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#125278 - 08/13/00 12:57 PM Atemi and movement
Chris Caile Offline
Member

Registered: 07/22/00
Posts: 32
Loc: Riverdale, NY, USA
While many styles of aikido do not practice or emphasize the use of distracting or immobilizing strikes (atemi) as part of their technqiue, how important is this aspect?

Also, is the use of movement along with any atemi technique crtical to proper technique. Students with a karate or striking background who are practicing aikido often strike or kick while stationary and then respond with movement as part of a technique. Does this hesitation while striking sacrifce reflexive movement that is an important part of aikido principle?

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#125279 - 03/23/01 03:21 PM Re: Atemi and movement
sevenatenine Offline
Stranger

Registered: 03/22/01
Posts: 4
Loc: NYC, NY, USA
With the exaggerated attacks used in the dojo for aikido practice, the use of atemi is not as critical as the movement used to implement a technique. However, when outside the dojo, atemi is a critical part in successfully applying a technique to an attacker.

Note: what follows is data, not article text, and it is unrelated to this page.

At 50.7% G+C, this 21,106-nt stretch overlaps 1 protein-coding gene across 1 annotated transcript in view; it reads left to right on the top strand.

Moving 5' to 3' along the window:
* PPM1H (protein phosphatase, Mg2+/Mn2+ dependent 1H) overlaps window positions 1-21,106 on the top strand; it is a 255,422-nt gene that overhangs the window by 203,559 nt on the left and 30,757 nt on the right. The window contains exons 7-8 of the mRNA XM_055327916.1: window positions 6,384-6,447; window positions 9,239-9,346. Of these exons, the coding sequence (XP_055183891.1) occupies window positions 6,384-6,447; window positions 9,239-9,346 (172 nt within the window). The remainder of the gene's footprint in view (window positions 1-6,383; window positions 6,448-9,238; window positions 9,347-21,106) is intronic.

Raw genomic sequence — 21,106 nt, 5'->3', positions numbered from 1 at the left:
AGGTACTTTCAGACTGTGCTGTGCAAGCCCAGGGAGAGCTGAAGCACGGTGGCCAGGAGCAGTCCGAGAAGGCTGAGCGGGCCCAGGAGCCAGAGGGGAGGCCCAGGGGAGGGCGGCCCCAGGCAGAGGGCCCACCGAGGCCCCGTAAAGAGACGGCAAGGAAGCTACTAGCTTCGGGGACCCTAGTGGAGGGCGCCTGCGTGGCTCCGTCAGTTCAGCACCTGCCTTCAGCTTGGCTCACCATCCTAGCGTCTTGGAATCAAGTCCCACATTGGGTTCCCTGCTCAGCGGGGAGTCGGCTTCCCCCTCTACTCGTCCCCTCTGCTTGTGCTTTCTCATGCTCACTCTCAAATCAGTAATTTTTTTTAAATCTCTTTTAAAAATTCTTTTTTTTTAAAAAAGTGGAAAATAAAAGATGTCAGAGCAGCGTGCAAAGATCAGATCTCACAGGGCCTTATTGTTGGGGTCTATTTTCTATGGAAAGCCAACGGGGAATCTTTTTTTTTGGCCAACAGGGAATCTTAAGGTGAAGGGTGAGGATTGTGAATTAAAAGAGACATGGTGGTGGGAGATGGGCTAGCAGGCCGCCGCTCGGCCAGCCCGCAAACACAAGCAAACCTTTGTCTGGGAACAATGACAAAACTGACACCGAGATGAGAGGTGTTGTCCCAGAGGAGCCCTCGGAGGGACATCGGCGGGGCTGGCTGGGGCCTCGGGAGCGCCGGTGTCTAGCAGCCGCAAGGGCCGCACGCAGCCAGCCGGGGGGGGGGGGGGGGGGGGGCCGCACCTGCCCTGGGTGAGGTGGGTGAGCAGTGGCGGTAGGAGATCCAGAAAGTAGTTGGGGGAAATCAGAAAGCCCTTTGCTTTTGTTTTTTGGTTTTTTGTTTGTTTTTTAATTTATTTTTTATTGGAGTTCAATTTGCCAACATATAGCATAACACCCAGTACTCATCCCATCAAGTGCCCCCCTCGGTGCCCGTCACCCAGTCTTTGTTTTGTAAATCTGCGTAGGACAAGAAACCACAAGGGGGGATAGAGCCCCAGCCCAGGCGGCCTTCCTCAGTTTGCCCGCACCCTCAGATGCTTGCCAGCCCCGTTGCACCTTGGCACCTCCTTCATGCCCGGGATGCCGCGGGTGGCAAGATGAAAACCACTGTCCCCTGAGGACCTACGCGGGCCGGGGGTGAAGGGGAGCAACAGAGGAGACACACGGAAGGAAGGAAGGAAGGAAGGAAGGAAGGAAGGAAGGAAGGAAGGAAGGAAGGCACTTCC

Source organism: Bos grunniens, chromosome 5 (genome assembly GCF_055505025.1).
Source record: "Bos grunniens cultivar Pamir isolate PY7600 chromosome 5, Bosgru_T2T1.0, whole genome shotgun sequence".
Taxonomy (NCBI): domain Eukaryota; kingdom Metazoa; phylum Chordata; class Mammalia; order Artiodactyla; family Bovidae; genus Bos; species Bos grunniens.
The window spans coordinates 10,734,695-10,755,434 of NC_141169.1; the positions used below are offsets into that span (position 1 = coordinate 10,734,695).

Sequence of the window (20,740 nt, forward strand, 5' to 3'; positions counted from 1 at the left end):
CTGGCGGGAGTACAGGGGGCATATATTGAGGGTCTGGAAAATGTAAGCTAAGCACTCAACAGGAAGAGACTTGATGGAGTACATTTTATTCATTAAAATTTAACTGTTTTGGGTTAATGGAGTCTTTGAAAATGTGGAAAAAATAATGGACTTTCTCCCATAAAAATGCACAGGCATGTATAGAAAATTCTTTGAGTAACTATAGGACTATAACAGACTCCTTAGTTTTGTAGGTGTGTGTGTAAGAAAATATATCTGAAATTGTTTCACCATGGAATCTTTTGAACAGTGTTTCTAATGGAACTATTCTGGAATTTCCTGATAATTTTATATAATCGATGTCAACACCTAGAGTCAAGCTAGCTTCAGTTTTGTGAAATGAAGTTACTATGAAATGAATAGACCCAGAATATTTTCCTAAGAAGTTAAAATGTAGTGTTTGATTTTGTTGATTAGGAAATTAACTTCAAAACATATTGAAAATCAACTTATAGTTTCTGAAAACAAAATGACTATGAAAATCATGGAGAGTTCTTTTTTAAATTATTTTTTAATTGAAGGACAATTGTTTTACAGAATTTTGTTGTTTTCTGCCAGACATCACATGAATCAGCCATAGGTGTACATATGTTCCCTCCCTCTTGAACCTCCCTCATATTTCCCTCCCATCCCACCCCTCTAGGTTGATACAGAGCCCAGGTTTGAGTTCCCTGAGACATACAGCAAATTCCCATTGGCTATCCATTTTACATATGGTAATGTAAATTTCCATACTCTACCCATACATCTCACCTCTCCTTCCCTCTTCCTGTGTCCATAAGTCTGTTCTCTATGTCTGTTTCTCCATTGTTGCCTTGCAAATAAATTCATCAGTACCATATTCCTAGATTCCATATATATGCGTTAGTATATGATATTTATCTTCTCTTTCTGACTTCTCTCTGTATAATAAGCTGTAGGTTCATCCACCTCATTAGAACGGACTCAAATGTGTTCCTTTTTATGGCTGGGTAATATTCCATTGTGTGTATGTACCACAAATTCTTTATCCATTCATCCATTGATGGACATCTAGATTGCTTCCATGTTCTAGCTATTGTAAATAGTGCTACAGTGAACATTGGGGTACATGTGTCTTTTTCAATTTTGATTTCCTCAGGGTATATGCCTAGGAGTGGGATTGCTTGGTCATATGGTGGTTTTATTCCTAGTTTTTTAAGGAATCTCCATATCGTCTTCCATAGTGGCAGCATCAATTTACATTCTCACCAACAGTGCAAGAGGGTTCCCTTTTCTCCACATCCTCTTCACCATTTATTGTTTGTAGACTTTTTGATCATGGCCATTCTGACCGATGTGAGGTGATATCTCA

Example: how many attackers on the street will come in with shomein uchi or a tsuki? They won't. In order for them to respond in the manner that you'd like, the use of an atemi is essential.

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#125280 - 04/04/01 02:05 AM Re: Atemi and movement
Chuck Offline
Stranger

Registered: 12/14/00
Posts: 4
Loc: New York, NY, USA
[QUOTE]Originally posted by Chris Caile:
...[snip]how important is (atemi)?[/QUOTE]
Historicallyvery important. Osensei used to teach (pre 1938) shomenuchi ikkyo with the person throwing initiating the technique:
[QUOTE]"Advance one step with your right foot while striking your opponents face with your right tegatana."[/QUOTE] Atemi is everything. Yang for the yin. Give and take. It's balance. It's about taking balance. With exceptions of course like when:
- practicing ki flowing techniques, for example, tai no henko